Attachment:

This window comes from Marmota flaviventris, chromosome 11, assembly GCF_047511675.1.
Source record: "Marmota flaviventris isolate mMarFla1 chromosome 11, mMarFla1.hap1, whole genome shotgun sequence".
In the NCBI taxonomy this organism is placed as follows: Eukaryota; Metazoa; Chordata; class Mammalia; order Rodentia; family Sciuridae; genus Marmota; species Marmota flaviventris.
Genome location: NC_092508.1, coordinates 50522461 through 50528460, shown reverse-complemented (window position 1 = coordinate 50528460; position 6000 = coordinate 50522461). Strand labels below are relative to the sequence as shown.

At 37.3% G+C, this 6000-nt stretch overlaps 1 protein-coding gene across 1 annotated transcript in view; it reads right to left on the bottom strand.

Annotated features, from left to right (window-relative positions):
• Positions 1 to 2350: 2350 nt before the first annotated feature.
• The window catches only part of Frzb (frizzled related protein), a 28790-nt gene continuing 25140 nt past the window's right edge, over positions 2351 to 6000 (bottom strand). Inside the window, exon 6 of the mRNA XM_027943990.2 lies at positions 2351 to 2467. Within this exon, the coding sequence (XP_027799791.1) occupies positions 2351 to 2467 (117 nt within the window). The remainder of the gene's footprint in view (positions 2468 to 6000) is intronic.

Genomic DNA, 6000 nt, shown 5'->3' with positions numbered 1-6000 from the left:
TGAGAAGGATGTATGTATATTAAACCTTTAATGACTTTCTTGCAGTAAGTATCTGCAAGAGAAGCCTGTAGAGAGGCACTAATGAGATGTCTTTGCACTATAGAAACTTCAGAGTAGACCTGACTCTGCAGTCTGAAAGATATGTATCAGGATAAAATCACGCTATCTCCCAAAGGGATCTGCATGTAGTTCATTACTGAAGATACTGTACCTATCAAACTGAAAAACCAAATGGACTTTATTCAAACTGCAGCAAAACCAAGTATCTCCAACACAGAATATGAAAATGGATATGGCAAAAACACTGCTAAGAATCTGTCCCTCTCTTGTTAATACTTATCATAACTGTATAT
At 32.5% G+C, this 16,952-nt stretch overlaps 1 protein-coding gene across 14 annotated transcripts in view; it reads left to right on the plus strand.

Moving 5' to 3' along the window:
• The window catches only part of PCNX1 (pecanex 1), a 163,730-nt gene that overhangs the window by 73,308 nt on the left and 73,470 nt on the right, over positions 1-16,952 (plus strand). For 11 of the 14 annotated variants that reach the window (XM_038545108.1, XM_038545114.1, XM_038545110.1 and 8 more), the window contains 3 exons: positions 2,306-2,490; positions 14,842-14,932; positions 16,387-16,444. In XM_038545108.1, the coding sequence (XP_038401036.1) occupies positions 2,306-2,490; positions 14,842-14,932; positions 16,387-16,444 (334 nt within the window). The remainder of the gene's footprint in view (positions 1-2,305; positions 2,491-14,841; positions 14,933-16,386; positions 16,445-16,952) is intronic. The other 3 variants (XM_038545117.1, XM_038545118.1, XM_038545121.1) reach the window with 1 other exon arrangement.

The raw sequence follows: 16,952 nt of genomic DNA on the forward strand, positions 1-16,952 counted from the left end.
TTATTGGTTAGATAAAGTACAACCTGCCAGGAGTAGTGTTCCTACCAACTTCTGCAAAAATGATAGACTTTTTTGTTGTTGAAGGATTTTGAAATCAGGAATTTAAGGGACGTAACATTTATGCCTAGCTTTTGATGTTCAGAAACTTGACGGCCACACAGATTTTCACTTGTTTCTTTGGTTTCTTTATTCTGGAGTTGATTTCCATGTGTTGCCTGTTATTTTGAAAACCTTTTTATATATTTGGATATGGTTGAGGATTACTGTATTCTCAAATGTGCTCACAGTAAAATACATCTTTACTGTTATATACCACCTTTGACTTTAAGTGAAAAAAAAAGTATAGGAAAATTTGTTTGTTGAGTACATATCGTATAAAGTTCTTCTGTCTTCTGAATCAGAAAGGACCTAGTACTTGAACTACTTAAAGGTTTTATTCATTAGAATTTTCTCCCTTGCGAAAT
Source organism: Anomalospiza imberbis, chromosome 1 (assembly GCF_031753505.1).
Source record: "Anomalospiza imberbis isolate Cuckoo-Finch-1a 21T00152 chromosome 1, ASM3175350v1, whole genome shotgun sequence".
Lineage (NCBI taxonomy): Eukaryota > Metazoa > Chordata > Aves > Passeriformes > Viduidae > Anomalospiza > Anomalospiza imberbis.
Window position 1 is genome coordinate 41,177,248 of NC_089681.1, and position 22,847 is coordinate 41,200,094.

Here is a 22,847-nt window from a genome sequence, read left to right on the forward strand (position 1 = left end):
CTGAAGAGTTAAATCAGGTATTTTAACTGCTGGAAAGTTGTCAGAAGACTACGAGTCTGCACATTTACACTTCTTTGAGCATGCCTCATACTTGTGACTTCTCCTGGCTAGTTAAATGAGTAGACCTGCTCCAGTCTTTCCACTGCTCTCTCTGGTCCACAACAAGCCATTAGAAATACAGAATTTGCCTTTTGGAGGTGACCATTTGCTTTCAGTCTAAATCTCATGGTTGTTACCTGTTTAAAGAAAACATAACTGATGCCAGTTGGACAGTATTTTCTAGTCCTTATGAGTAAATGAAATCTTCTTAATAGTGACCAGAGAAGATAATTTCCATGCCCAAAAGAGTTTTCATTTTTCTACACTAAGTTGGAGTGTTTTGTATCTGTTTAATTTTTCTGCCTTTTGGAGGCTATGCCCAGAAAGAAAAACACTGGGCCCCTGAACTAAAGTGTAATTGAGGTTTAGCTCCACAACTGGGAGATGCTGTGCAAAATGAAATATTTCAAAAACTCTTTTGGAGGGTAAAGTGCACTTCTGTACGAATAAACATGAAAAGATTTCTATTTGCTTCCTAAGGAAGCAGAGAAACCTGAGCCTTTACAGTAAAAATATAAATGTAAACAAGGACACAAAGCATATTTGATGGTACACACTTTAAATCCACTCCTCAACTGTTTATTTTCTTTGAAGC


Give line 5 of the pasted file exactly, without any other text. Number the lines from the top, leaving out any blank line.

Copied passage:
At 37.3% G+C, this 6000-nt stretch overlaps 1 protein-coding gene across 1 annotated transcript in view; it reads right to left on the bottom strand.